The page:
Hey there, Happy Artists! Today we're gonna talk about how to make black...and why you'd even want to!
Our Starting Palette
The colors we're going to use to mix black paint are titanium white, naphthol red, ultramarine blue, and hansa yellow light.
It doesn't really matter what kinds of paint you use. I'm an oil painter, but you can use acrylics. I use naphthol red, but you could use cadmium red. It really doesn't matter--these are just the ones that I use because they're non-toxic pigments.
So it may sound crazy that we're gonna make black out of red, blue, and yellow. It sounds crazy, but when these three come together, it really does turn into black--like magic!
The reason these three colors will turn into black is because paints are subtractive colors. That means the more you put them together, the less light they're gonna reflect, and also the duller they'll become. And what's the darkest dullest color there is? That's black.
To make black, you'll put in equal strengths of red, yellow, and blue.
Now I don't mean equal amounts. Some of these paints are very bossy, so you may have to hold back on one, especially this red in my case.
But what I want is equal redness, blueness, and yellowness in the mixture.
Testing your black
So you mix these three colors together, and then it's so dark that you need a way to test it. The way we're going to test it is to mix in white.
So we'll take away a little of the black from the mixture, and then mix in some white, and after that you look. If we've mixed a true black right away, then this mixture should be gray.
Take a look at the color, and decide what color you need to mix into it to push it more towards a colorless color.
So is it too purple? Is it too orange? Looking at mine, the color looks a bit too purple, so what I need to do to turn it towards gray is to mix in a bit of the complementary color which is yellow.
If you want to know more about this idea of complementary colors and colorless colors, download my free video, How to Make Your Paintings Pop, which talks all about this.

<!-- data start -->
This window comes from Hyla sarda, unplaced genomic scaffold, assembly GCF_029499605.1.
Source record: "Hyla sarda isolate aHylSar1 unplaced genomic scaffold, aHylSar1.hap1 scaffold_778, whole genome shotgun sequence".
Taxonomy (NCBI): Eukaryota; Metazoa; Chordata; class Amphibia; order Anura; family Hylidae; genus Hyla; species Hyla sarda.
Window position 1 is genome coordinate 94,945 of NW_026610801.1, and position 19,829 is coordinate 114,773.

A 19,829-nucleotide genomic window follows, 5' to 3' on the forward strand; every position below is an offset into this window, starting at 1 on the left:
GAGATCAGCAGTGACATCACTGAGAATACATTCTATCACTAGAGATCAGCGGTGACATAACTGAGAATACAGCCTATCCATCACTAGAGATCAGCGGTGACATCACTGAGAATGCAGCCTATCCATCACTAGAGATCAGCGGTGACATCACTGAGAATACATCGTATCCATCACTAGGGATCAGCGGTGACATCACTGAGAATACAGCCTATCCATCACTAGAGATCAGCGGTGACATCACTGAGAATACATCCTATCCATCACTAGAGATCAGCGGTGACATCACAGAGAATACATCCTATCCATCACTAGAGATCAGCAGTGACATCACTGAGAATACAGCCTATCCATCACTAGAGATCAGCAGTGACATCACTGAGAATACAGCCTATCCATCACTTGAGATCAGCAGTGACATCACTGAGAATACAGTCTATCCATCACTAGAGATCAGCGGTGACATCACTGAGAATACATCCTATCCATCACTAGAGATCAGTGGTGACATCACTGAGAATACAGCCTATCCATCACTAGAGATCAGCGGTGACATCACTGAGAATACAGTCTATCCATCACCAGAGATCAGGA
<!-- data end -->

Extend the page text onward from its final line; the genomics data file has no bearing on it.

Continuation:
Back to mixing the color black: we're going to cycle through this process, adding touches of color, and then adding in white until the mixture looks grey.
And there we go! Now we've ended up with a colorless color, and that means that this dark color is a true black.
This can take a little bit of trial and error, but nudging your colors around by mixing in primaries is an incredible way to get better at seeing and mixing color!
So from this I'll mix together a seven-point value scale of lights and darks, for some good practice in seeing values.
Why Mix the Color Black?
But why you would want to mix black? Why not just use a tube if you want black?
There are a lot of reasons!
Number one, you may not have a tube of black handy. It's good to have enough control and knowledge of your paints to be able to make whatever color you need in a pinch.
But more importantly, this technique teaches you to be stronger at mixing and seeing color which is one of the most important skills a painter can have.
It helps you to understand where colors come from. Most of us would think, when we want to make a color darker, we should mix in some black...
But that's the last thing you want to do!
Black will always pull the color out of your mixture. When you start to mix your own black, as well as all of your dark colors, you can make dark tones that are still colorful.
They'll also for sure look harmonious with the other colors in the painting.
So try it out for yourself! Mixing black, and then also mixing a value scale of black to white, is a great step towards becoming a color master. Thanks for reading, Happy Painting Everyone!
Watch my free video, How to Make Your Paintings Pop, to become even more of a color master!